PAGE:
2D SpriteShape package.
Afterward, you can click anywhere in your Project view, and select
Create > 2D > Sprite Atlas option to create a new Sprite atlas.
For more detailed information please refer to the official Unity documentation.
Batching is a powerful technique to reduce the draw calls and thus increase the performance of the game. Static batching combines meshes from the objects that don't move, and sends them in a single draw call to the CPU. If you want to use static batching, you need to enable it in the build settings:
Furthermore, you'll need to also mark your objects as static objects, by either enabling the
Static toggle or selecting only the specific
Batching Static flag. Static objects must be objects that don't move, for example rocks, clouds, and buildings.
Static batching works by creating a combined mesh from all the static objects. This means that the more static objects you have, the more memory will be used. For example, if you have a forest with a lot of trees and mark them all as static, memory usage may increase substantially. So sometimes, compromises have to be made between memory usage and rendering performance.
Check the official Unity documentation to find out more about static batching.
You can choose various levels for exception support when building for WebGL.
Selecting "None" provides better performance and smaller builds. However, if there is an exception thrown during the game, for example in a try/catch block, the game will crash. We recommend using this option only when you are sure the game runs as smoothly as possible, without any bugs, and you don't have any try/catch blocks in your code. Otherwise, the default "Explicitly thrown exceptions only" is also a good starting point. We recommend that you never submit a game with the "Full With Stacktrace" option selected. This option is only good for debugging, and it decreases the performance and increases the browser memory usage. You can find more information about exception support on the official Unity documentation.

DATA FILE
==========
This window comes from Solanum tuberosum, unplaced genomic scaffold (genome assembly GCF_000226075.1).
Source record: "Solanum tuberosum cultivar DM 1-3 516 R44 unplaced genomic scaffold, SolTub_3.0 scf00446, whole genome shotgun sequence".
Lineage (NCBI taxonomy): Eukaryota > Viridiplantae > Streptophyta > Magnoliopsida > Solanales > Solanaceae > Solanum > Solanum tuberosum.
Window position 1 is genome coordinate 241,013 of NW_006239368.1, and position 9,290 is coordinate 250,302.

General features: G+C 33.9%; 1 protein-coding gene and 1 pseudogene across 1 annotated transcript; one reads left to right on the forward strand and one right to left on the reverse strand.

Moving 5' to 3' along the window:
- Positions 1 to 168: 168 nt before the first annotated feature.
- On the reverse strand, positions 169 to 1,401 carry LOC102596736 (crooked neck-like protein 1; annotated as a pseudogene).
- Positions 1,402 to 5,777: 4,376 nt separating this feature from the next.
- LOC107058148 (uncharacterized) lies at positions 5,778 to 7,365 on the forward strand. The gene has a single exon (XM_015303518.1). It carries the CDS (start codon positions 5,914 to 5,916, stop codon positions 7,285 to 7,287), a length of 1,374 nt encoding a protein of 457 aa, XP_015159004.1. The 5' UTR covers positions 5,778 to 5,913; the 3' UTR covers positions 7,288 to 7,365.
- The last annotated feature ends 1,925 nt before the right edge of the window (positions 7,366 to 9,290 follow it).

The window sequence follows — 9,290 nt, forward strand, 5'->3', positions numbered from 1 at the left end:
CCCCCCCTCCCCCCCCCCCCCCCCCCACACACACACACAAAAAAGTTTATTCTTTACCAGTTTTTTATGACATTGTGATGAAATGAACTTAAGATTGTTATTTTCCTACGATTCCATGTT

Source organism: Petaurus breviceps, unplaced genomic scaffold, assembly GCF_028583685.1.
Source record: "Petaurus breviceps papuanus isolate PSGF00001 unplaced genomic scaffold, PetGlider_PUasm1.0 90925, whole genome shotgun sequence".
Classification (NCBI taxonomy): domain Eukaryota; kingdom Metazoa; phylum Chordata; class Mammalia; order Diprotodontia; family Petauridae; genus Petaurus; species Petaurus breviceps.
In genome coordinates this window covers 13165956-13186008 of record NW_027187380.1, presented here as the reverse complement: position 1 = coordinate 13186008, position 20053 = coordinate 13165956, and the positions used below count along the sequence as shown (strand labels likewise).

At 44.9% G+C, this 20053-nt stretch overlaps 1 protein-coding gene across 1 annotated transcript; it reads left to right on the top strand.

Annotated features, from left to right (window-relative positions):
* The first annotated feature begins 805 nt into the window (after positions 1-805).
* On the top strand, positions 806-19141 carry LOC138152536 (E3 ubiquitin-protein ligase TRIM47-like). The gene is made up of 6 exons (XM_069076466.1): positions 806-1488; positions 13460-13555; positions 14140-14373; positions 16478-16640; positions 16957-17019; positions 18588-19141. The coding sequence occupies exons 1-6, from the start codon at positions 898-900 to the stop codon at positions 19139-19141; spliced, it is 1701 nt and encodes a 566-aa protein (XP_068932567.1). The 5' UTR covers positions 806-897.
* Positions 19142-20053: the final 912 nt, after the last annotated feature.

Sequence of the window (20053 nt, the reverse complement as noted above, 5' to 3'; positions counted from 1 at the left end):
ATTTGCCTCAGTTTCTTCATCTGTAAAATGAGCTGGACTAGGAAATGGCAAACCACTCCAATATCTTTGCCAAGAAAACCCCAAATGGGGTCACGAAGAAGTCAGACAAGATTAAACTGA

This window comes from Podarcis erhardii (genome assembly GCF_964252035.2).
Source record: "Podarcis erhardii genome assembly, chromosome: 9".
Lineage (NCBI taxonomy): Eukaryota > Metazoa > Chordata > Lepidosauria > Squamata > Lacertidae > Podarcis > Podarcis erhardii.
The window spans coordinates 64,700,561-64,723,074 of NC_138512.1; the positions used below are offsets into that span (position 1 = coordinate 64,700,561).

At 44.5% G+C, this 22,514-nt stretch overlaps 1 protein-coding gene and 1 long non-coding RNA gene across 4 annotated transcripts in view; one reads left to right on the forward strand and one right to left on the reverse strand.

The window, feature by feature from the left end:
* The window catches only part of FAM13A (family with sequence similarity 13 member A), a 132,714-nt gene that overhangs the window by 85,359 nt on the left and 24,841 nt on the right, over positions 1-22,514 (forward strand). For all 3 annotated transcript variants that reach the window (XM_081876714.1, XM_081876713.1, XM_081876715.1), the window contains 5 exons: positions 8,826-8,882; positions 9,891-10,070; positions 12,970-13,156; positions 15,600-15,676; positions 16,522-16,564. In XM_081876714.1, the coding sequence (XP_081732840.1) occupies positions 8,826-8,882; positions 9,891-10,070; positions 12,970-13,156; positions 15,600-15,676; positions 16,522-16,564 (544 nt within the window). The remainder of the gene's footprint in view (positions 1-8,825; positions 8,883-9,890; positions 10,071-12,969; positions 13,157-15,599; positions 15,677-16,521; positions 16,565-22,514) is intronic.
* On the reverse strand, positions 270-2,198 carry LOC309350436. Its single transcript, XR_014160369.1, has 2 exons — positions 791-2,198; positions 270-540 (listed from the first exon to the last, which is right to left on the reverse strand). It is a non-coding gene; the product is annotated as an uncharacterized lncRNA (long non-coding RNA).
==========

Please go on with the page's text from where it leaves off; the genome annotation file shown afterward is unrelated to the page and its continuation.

Background audio compression
The official Unity documentation recommends using the CompressedInMemory load type for background audio. This decreases the runtime memory usage because the audio clip doesn't have to be decompressed when the game runs. The drawback is the loss of precision and the latency, which usually don't matter so much for background audio.
The following is a screenshot from the Unity Memory Profiler, which shows the total RAM memory used by a background audio clip. When the load type is set to CompressedInMemory (column A), the audio clip uses only 5mb of RAM.
Name file as hashes
We recommend that you select this option when building your game.
The files will have unique names on every build, composed of the MD5 hash of their content. Although we clean the cache on our side after each game update, the browsers may still hold onto the old files, and unique file names fix this problem.